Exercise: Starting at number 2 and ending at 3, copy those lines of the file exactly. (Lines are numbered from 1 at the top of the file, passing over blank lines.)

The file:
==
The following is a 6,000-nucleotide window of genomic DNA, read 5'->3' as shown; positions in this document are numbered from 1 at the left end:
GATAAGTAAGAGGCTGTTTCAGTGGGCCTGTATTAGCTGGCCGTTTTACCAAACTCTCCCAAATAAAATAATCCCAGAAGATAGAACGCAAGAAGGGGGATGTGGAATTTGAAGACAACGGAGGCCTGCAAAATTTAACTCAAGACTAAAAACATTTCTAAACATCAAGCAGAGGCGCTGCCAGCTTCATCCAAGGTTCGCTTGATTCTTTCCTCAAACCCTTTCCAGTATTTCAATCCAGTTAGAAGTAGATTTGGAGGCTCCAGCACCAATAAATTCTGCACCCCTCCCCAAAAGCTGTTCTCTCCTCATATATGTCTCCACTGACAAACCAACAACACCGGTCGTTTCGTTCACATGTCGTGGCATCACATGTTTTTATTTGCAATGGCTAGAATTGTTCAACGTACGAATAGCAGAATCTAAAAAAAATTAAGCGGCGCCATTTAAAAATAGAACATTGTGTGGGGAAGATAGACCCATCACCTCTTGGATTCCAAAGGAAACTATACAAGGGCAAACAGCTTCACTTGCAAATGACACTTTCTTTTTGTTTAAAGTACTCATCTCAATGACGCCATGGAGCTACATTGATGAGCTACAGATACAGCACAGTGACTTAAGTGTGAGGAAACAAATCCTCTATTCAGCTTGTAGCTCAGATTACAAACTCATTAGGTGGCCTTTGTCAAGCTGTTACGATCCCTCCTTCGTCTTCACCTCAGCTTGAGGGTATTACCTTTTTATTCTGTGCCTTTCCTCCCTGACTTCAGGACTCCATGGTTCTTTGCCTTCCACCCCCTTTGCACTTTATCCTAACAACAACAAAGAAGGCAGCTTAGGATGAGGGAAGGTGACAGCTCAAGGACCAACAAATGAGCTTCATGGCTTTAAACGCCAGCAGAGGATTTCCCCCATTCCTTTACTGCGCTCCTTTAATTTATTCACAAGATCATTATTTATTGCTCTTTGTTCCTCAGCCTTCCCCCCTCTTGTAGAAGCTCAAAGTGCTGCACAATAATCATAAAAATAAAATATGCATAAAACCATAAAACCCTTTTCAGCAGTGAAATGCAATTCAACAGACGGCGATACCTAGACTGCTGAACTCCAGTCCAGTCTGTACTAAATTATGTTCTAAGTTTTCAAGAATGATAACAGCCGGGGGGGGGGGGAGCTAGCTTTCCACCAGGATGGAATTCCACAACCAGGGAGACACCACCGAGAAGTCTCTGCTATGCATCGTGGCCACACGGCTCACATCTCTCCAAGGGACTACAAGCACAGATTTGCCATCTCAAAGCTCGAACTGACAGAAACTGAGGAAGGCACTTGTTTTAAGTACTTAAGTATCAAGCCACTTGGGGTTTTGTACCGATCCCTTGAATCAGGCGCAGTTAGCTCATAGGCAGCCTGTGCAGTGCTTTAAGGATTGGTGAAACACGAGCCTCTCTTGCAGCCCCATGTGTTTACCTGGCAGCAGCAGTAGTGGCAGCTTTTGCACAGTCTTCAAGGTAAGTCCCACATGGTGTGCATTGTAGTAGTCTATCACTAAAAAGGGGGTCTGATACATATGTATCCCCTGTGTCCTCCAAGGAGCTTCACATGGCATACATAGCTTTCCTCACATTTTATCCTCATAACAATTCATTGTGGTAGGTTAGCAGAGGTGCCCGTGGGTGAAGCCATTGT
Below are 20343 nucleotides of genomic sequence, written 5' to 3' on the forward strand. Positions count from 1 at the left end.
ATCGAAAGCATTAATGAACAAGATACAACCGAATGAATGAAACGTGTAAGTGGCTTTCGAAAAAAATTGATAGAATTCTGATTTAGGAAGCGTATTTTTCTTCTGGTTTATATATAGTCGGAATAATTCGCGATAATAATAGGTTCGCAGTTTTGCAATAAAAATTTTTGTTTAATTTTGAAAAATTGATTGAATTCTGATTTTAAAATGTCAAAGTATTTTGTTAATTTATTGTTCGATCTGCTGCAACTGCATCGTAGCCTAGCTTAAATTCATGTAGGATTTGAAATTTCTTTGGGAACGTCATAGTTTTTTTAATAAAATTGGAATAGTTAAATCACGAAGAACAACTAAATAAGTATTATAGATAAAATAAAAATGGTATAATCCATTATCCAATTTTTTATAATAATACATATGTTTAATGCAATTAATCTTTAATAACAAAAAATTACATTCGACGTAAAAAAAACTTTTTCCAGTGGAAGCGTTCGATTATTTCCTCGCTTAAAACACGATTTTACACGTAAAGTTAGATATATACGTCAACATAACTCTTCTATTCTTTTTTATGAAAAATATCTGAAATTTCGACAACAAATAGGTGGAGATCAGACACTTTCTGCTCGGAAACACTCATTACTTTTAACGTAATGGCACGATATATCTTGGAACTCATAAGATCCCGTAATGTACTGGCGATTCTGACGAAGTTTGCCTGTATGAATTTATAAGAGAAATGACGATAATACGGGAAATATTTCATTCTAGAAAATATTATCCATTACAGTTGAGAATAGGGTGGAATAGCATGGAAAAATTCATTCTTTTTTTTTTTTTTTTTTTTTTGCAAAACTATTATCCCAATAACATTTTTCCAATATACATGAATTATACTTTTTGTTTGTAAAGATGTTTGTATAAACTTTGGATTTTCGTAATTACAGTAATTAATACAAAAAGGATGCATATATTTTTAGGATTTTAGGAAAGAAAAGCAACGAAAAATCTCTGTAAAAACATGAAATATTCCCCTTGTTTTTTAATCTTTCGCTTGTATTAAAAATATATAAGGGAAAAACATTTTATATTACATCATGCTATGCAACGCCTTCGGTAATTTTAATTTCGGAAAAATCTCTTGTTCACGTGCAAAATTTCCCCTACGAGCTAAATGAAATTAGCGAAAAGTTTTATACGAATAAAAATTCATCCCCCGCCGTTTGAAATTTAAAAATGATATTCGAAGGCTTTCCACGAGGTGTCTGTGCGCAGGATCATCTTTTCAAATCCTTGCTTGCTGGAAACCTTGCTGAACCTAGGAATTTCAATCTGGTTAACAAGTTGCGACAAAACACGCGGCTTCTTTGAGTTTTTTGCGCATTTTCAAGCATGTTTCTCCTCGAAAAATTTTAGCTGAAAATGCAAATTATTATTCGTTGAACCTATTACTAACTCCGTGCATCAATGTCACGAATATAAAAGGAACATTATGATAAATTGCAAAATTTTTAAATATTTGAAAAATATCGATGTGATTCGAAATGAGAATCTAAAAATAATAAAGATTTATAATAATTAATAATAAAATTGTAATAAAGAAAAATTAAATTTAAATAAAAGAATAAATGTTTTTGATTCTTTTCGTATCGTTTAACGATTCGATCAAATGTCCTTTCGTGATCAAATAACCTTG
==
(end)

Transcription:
GATAAGTAAGAGGCTGTTTCAGTGGGCCTGTATTAGCTGGCCGTTTTACCAAACTCTCCCAAATAAAATAATCCCAGAAGATAGAACGCAAGAAGGGGGATGTGGAATTTGAAGACAACGGAGGCCTGCAAAATTTAACTCAAGACTAAAAACATTTCTAAACATCAAGCAGAGGCGCTGCCAGCTTCATCCAAGGTTCGCTTGATTCTTTCCTCAAACCCTTTCCAGTATTTCAATCCAGTTAGAAGTAGATTTGGAGGCTCCAGCACCAATAAATTCTGCACCCCTCCCCAAAAGCTGTTCTCTCCTCATATATGTCTCCACTGACAAACCAACAACACCGGTCGTTTCGTTCACATGTCGTGGCATCACATGTTTTTATTTGCAATGGCTAGAATTGTTCAACGTACGAATAGCAGAATCTAAAAAAAATTAAGCGGCGCCATTTAAAAATAGAACATTGTGTGGGGAAGATAGACCCATCACCTCTTGGATTCCAAAGGAAACTATACAAGGGCAAACAGCTTCACTTGCAAATGACACTTTCTTTTTGTTTAAAGTACTCATCTCAATGACGCCATGGAGCTACATTGATGAGCTACAGATACAGCACAGTGACTTAAGTGTGAGGAAACAAATCCTCTATTCAGCTTGTAGCTCAGATTACAAACTCATTAGGTGGCCTTTGTCAAGCTGTTACGATCCCTCCTTCGTCTTCACCTCAGCTTGAGGGTATTACCTTTTTATTCTGTGCCTTTCCTCCCTGACTTCAGGACTCCATGGTTCTTTGCCTTCCACCCCCTTTGCACTTTATCCTAACAACAACAAAGAAGGCAGCTTAGGATGAGGGAAGGTGACAGCTCAAGGACCAACAAATGAGCTTCATGGCTTTAAACGCCAGCAGAGGATTTCCCCCATTCCTTTACTGCGCTCCTTTAATTTATTCACAAGATCATTATTTATTGCTCTTTGTTCCTCAGCCTTCCCCCCTCTTGTAGAAGCTCAAAGTGCTGCACAATAATCATAAAAATAAAATATGCATAAAACCATAAAACCCTTTTCAGCAGTGAAATGCAATTCAACAGACGGCGATACCTAGACTGCTGAACTCCAGTCCAGTCTGTACTAAATTATGTTCTAAGTTTTCAAGAATGATAACAGCCGGGGGGGGGGGGAGCTAGCTTTCCACCAGGATGGAATTCCACAACCAGGGAGACACCACCGAGAAGTCTCTGCTATGCATCGTGGCCACACGGCTCACATCTCTCCAAGGGACTACAAGCACAGATTTGCCATCTCAAAGCTCGAACTGACAGAAACTGAGGAAGGCACTTGTTTTAAGTACTTAAGTATCAAGCCACTTGGGGTTTTGTACCGATCCCTTGAATCAGGCGCAGTTAGCTCATAGGCAGCCTGTGCAGTGCTTTAAGGATTGGTGAAACACGAGCCTCTCTTGCAGCCCCATGTGTTTACCTGGCAGCAGCAGTAGTGGCAGCTTTTGCACAGTCTTCAAGGTAAGTCCCACATGGTGTGCATTGTAGTAGTCTATCACTAAAAAGGGGGTCTGATACATATGTATCCCCTGTGTCCTCCAAGGAGCTTCACATGGCATACATAGCTTTCCTCACATTTTATCCTCATAACAATTCATTGTGGTAGGTTAGCAGAGGTGCCCGTGGGTGAAGCCATTGT
Below are 20343 nucleotides of genomic sequence, written 5' to 3' on the forward strand. Positions count from 1 at the left end.